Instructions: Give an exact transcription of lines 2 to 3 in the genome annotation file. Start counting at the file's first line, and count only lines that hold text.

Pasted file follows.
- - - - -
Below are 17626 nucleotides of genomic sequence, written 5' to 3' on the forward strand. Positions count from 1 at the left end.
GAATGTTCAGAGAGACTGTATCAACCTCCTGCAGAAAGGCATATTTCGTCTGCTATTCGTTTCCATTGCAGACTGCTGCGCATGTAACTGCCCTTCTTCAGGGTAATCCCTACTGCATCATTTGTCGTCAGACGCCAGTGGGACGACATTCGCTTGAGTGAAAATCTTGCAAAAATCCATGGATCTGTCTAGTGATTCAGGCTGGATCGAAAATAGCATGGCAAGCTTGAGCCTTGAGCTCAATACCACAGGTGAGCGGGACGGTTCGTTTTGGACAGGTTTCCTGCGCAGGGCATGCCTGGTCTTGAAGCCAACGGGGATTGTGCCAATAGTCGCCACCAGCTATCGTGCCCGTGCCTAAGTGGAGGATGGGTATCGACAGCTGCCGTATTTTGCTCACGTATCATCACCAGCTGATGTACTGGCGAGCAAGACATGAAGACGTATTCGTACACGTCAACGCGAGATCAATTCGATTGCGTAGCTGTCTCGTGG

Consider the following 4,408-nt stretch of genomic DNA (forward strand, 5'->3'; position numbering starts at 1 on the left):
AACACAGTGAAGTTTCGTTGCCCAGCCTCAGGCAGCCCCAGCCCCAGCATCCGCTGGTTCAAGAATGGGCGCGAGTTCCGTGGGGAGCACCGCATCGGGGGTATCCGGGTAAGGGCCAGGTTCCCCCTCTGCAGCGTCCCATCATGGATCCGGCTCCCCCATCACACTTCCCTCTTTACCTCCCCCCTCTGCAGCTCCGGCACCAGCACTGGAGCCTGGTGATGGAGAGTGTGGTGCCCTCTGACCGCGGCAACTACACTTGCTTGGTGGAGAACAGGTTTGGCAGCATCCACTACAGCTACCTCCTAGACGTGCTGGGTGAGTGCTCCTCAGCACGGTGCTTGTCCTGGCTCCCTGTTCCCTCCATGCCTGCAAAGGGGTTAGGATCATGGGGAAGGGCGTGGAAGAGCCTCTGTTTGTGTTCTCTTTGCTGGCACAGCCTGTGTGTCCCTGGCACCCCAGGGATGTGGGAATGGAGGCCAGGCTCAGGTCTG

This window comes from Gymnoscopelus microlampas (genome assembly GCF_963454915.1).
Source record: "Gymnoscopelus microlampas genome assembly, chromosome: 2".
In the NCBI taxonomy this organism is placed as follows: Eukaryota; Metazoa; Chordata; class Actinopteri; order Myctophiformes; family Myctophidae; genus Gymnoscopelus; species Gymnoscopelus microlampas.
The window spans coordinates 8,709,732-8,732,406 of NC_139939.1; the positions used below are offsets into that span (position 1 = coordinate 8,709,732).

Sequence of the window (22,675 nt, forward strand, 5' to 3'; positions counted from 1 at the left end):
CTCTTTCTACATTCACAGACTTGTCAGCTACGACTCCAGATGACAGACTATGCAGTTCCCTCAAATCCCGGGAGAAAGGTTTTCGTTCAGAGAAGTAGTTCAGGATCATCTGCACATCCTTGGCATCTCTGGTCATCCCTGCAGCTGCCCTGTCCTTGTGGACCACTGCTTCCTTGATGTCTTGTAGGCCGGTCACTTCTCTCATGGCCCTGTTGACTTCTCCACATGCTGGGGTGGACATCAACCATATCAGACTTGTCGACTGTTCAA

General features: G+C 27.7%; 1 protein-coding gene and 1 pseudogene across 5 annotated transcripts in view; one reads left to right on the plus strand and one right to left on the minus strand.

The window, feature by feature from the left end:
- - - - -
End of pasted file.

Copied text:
GAATGTTCAGAGAGACTGTATCAACCTCCTGCAGAAAGGCATATTTCGTCTGCTATTCGTTTCCATTGCAGACTGCTGCGCATGTAACTGCCCTTCTTCAGGGTAATCCCTACTGCATCATTTGTCGTCAGACGCCAGTGGGACGACATTCGCTTGAGTGAAAATCTTGCAAAAATCCATGGATCTGTCTAGTGATTCAGGCTGGATCGAAAATAGCATGGCAAGCTTGAGCCTTGAGCTCAATACCACAGGTGAGCGGGACGGTTCGTTTTGGACAGGTTTCCTGCGCAGGGCATGCCTGGTCTTGAAGCCAACGGGGATTGTGCCAATAGTCGCCACCAGCTATCGTGCCCGTGCCTAAGTGGAGGATGGGTATCGACAGCTGCCGTATTTTGCTCACGTATCATCACCAGCTGATGTACTGGCGAGCAAGACATGAAGACGTATTCGTACACGTCAACGCGAGATCAATTCGATTGCGTAGCTGTCTCGTGG

Consider the following 4,408-nt stretch of genomic DNA (forward strand, 5'->3'; position numbering starts at 1 on the left):